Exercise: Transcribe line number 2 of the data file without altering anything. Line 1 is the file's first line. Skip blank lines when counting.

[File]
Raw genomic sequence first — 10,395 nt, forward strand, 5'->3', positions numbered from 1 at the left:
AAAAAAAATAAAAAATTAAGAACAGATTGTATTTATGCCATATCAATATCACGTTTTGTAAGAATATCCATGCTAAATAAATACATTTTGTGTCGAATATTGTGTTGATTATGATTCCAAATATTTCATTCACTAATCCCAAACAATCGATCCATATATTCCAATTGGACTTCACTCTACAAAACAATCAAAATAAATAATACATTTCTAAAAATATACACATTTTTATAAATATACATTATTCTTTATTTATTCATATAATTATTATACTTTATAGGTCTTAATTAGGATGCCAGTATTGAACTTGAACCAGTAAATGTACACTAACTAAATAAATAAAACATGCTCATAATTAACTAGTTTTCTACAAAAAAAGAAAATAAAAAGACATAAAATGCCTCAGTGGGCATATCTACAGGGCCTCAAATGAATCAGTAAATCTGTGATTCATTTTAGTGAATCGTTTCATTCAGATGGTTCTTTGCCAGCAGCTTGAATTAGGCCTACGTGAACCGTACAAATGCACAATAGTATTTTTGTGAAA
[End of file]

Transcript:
AAAAAAAATAAAAAATTAAGAACAGATTGTATTTATGCCATATCAATATCACGTTTTGTAAGAATATCCATGCTAAATAAATACATTTTGTGTCGAATATTGTGTTGATTATGATTCCAAATATTTCATTCACTAATCCCAAACAATCGATCCATATATTCCAATTGGACTTCACTCTACAAAACAATCAAAATAAATAATACATTTCTAAAAATATACACATTTTTATAAATATACATTATTCTTTATTTATTCATATAATTATTATACTTTATAGGTCTTAATTAGGATGCCAGTATTGAACTTGAACCAGTAAATGTACACTAACTAAATAAATAAAACATGCTCATAATTAACTAGTTTTCTACAAAAAAAGAAAATAAAAAGACATAAAATGCCTCAGTGGGCATATCTACAGGGCCTCAAATGAATCAGTAAATCTGTGATTCATTTTAGTGAATCGTTTCATTCAGATGGTTCTTTGCCAGCAGCTTGAATTAGGCCTACGTGAACCGTACAAATGCACAATAGTATTTTTGTGAAA